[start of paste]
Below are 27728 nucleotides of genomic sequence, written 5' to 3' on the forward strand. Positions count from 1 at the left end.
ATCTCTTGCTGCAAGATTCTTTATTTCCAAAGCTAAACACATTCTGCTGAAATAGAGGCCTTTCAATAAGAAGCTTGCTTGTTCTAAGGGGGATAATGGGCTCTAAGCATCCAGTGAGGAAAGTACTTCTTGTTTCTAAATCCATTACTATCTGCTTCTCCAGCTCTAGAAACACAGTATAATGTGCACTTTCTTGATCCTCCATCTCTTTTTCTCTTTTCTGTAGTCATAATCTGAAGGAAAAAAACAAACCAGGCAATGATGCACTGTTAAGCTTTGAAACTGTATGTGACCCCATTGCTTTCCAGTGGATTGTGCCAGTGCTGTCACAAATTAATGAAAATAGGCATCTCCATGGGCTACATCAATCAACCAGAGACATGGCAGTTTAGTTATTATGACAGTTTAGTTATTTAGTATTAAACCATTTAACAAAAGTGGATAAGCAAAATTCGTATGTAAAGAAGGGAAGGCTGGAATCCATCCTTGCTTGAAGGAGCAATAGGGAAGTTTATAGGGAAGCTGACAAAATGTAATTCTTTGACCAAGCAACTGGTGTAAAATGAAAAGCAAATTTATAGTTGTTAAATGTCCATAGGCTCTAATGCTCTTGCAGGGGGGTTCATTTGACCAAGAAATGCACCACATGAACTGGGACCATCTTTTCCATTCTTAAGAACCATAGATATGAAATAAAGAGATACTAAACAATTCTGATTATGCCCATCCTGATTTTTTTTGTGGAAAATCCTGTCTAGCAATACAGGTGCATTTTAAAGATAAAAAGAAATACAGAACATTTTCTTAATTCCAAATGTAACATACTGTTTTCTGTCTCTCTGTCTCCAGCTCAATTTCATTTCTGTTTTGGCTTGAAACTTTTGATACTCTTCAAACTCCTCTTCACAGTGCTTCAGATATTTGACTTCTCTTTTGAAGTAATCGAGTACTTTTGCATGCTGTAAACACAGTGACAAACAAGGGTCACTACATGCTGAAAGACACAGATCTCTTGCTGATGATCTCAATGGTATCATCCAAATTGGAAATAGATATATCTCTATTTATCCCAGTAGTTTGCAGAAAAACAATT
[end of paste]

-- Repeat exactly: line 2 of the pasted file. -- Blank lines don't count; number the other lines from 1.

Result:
ATCTCTTGCTGCAAGATTCTTTATTTCCAAAGCTAAACACATTCTGCTGAAATAGAGGCCTTTCAATAAGAAGCTTGCTTGTTCTAAGGGGGATAATGGGCTCTAAGCATCCAGTGAGGAAAGTACTTCTTGTTTCTAAATCCATTACTATCTGCTTCTCCAGCTCTAGAAACACAGTATAATGTGCACTTTCTTGATCCTCCATCTCTTTTTCTCTTTTCTGTAGTCATAATCTGAAGGAAAAAAACAAACCAGGCAATGATGCACTGTTAAGCTTTGAAACTGTATGTGACCCCATTGCTTTCCAGTGGATTGTGCCAGTGCTGTCACAAATTAATGAAAATAGGCATCTCCATGGGCTACATCAATCAACCAGAGACATGGCAGTTTAGTTATTATGACAGTTTAGTTATTTAGTATTAAACCATTTAACAAAAGTGGATAAGCAAAATTCGTATGTAAAGAAGGGAAGGCTGGAATCCATCCTTGCTTGAAGGAGCAATAGGGAAGTTTATAGGGAAGCTGACAAAATGTAATTCTTTGACCAAGCAACTGGTGTAAAATGAAAAGCAAATTTATAGTTGTTAAATGTCCATAGGCTCTAATGCTCTTGCAGGGGGGTTCATTTGACCAAGAAATGCACCACATGAACTGGGACCATCTTTTCCATTCTTAAGAACCATAGATATGAAATAAAGAGATACTAAACAATTCTGATTATGCCCATCCTGATTTTTTTTGTGGAAAATCCTGTCTAGCAATACAGGTGCATTTTAAAGATAAAAAGAAATACAGAACATTTTCTTAATTCCAAATGTAACATACTGTTTTCTGTCTCTCTGTCTCCAGCTCAATTTCATTTCTGTTTTGGCTTGAAACTTTTGATACTCTTCAAACTCCTCTTCACAGTGCTTCAGATATTTGACTTCTCTTTTGAAGTAATCGAGTACTTTTGCATGCTGTAAACACAGTGACAAACAAGGGTCACTACATGCTGAAAGACACAGATCTCTTGCTGATGATCTCAATGGTATCATCCAAATTGGAAATAGATATATCTCTATTTATCCCAGTAGTTTGCAGAAAAACAATT